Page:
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Creating a Look-At Constraint

Make a node automatically rotate itself based on the changing position of another node, by using orientation constraints.


A common use for orientation constraints is to make a look-at constraint. For example, you may create a look-at constraint to make a pair of eyes follow a moving object or to have a rocket point in the direction of its target.

The following code shows how to create a constraint to make a sprite node named pointer always point toward a circular-shape node named target. The texture assigned to pointer is an upward-pointing arrow and, because SpriteKit’s angular coordinates have their origin at the three o’clock position, the orient constraint has an offset of 90° (pi/2 radians) so that the arrow is correctly oriented toward the target.

let target = SKShapeNode(circleOfRadius: 10)
target.position = CGPoint(x: 100, y: 100)
let pointer = SKSpriteNode(imageNamed: "arrowUp.png")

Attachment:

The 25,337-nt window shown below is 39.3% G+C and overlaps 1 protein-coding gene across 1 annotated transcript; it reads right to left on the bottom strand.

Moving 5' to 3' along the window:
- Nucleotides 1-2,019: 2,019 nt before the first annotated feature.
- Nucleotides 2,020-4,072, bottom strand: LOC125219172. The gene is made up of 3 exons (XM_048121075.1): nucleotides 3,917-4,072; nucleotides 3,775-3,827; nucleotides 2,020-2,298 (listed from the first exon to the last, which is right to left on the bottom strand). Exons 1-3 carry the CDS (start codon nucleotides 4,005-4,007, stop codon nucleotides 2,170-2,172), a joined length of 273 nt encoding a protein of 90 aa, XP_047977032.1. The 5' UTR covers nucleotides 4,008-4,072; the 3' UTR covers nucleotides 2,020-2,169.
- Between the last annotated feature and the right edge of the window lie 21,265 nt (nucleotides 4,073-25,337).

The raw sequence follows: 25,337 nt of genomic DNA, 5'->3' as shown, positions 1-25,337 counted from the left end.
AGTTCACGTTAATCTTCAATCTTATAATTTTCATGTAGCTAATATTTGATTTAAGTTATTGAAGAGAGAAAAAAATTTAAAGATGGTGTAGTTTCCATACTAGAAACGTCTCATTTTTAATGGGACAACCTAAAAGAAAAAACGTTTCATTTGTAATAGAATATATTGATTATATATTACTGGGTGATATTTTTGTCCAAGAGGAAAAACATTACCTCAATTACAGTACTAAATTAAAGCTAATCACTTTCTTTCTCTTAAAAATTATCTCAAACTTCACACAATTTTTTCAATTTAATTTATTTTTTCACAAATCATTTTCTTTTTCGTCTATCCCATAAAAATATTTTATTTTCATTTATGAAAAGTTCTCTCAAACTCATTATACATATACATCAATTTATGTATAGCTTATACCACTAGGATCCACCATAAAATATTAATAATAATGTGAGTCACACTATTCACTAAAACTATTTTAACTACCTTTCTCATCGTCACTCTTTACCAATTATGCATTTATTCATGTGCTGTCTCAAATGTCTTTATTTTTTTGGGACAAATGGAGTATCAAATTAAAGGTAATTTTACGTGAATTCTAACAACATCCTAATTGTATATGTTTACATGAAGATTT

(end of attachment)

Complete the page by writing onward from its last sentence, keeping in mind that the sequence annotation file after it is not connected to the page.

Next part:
pointer.position = CGPoint(x: 200, y: 200)
let lookAtConstraint = SKConstraint.orient(to: target,
                                           offset: SKRange(constantValue: -CGFloat.pi / 2))
pointer.constraints = [ lookAtConstraint ]

A further orientation constraint, zRotation(_:), can be used in combination with the look-at constraint shown above to limit rotation. When you add the code above, the arrow’s rotation is limited so that it never points downward:

let limitLookAt = SKConstraint.zRotation(SKRange(lowerLimit: -CGFloat.pi / 2,
                                                 upperLimit: CGFloat.pi / 2))
pointer.constraints = [ lookAtConstraint, limitLookAt ]

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